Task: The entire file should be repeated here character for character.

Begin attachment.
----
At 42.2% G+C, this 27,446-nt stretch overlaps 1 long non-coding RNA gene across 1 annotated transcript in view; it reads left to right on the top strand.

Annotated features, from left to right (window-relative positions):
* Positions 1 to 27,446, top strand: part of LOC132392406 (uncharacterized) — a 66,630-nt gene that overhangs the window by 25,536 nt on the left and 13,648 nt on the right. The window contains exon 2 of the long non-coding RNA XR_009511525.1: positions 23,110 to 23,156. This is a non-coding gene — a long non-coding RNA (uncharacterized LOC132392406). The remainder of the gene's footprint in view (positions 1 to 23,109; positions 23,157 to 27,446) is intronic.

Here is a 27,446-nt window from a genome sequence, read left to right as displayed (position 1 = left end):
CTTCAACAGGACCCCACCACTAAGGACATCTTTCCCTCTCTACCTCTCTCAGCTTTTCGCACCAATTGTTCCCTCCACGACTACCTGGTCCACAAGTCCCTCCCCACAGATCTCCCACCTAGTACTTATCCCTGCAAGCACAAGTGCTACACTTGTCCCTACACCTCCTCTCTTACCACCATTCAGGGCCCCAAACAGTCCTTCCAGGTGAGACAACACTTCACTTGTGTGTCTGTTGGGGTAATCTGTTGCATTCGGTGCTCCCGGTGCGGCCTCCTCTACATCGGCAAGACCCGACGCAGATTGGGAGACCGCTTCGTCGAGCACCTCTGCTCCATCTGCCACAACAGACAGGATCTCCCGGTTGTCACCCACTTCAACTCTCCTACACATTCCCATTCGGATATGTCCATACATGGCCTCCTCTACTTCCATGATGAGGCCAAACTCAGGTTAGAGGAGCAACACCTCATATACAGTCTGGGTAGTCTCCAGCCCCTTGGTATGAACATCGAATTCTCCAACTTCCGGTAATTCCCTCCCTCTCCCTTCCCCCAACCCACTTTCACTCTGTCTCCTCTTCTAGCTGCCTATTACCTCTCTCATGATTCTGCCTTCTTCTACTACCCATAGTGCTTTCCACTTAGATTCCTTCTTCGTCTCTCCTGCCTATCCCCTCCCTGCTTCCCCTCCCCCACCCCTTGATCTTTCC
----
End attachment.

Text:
At 42.2% G+C, this 27,446-nt stretch overlaps 1 long non-coding RNA gene across 1 annotated transcript in view; it reads left to right on the top strand.

Annotated features, from left to right (window-relative positions):
* Positions 1 to 27,446, top strand: part of LOC132392406 (uncharacterized) — a 66,630-nt gene that overhangs the window by 25,536 nt on the left and 13,648 nt on the right. The window contains exon 2 of the long non-coding RNA XR_009511525.1: positions 23,110 to 23,156. This is a non-coding gene — a long non-coding RNA (uncharacterized LOC132392406). The remainder of the gene's footprint in view (positions 1 to 23,109; positions 23,157 to 27,446) is intronic.

Here is a 27,446-nt window from a genome sequence, read left to right as displayed (position 1 = left end):
CTTCAACAGGACCCCACCACTAAGGACATCTTTCCCTCTCTACCTCTCTCAGCTTTTCGCACCAATTGTTCCCTCCACGACTACCTGGTCCACAAGTCCCTCCCCACAGATCTCCCACCTAGTACTTATCCCTGCAAGCACAAGTGCTACACTTGTCCCTACACCTCCTCTCTTACCACCATTCAGGGCCCCAAACAGTCCTTCCAGGTGAGACAACACTTCACTTGTGTGTCTGTTGGGGTAATCTGTTGCATTCGGTGCTCCCGGTGCGGCCTCCTCTACATCGGCAAGACCCGACGCAGATTGGGAGACCGCTTCGTCGAGCACCTCTGCTCCATCTGCCACAACAGACAGGATCTCCCGGTTGTCACCCACTTCAACTCTCCTACACATTCCCATTCGGATATGTCCATACATGGCCTCCTCTACTTCCATGATGAGGCCAAACTCAGGTTAGAGGAGCAACACCTCATATACAGTCTGGGTAGTCTCCAGCCCCTTGGTATGAACATCGAATTCTCCAACTTCCGGTAATTCCCTCCCTCTCCCTTCCCCCAACCCACTTTCACTCTGTCTCCTCTTCTAGCTGCCTATTACCTCTCTCATGATTCTGCCTTCTTCTACTACCCATAGTGCTTTCCACTTAGATTCCTTCTTCGTCTCTCCTGCCTATCCCCTCCCTGCTTCCCCTCCCCCACCCCTTGATCTTTCC